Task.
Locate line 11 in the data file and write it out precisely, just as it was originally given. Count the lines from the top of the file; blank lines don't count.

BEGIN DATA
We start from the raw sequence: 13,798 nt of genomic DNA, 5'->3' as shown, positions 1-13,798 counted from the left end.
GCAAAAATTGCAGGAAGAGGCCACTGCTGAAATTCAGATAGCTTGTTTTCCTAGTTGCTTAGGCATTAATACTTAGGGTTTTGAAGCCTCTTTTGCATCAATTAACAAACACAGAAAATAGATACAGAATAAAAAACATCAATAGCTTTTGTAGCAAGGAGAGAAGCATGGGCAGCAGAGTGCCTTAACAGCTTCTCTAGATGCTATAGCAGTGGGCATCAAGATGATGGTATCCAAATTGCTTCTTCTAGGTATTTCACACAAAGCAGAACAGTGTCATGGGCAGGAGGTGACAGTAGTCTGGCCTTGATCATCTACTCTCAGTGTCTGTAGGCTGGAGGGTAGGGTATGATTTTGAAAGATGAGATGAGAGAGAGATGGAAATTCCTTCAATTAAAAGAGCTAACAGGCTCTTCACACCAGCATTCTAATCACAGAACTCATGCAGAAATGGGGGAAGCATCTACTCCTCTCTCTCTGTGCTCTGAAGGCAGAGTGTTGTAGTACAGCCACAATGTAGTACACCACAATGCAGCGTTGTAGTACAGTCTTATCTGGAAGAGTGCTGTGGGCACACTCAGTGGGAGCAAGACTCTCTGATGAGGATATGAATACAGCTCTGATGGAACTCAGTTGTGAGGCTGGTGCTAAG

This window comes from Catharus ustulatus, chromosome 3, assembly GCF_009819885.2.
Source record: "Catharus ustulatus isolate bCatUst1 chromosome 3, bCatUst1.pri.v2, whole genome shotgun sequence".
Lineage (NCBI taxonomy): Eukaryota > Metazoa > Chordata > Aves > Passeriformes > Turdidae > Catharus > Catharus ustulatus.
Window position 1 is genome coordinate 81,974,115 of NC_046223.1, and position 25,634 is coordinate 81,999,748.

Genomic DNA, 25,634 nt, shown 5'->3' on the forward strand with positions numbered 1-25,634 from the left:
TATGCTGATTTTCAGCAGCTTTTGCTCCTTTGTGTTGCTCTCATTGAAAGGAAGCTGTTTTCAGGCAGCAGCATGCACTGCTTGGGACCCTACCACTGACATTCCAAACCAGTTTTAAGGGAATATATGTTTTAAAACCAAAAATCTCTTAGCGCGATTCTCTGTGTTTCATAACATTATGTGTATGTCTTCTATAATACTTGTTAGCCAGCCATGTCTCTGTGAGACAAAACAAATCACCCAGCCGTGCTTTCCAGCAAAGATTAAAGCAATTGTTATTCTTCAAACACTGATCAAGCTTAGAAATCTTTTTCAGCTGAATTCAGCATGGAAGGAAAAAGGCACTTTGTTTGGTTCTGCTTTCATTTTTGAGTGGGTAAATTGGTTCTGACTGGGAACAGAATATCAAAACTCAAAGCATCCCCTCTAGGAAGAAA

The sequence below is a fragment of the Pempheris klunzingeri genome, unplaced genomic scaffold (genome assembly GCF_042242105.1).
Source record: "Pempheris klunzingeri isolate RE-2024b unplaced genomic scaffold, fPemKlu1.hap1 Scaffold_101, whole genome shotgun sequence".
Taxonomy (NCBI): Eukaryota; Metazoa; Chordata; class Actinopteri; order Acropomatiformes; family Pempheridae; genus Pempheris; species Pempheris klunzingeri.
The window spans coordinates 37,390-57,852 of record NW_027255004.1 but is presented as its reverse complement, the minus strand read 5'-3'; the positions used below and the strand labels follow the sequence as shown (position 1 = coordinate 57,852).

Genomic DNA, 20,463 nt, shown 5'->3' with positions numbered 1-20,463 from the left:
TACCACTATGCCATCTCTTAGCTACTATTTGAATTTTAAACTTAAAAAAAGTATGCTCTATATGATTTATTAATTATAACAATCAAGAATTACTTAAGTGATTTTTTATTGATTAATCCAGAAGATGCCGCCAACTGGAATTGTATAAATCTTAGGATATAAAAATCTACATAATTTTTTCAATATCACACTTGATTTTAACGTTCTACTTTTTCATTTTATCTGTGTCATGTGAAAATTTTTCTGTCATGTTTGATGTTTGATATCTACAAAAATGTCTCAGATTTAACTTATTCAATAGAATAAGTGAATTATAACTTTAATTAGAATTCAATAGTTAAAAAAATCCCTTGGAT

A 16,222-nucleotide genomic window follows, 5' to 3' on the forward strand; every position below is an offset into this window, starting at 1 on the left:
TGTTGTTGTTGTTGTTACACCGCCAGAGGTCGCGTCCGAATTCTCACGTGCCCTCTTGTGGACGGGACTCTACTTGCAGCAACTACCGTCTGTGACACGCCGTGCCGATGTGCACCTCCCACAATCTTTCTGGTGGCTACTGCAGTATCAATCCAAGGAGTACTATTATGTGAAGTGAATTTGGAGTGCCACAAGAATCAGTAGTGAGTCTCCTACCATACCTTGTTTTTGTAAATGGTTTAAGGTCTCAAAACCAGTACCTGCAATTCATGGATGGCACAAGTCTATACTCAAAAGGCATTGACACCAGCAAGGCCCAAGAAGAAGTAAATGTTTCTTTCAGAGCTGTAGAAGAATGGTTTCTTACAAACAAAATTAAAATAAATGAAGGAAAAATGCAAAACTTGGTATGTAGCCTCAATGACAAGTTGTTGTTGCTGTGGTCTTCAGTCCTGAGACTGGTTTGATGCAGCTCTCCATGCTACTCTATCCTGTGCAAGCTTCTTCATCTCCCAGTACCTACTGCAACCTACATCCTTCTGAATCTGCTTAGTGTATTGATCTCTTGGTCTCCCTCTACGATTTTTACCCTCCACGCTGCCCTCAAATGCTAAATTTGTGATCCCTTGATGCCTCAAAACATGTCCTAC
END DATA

Taxonomy (NCBI): Eukaryota; Metazoa; Chordata; class Actinopteri; order Acropomatiformes; family Pempheridae; genus Pempheris; species Pempheris klunzingeri.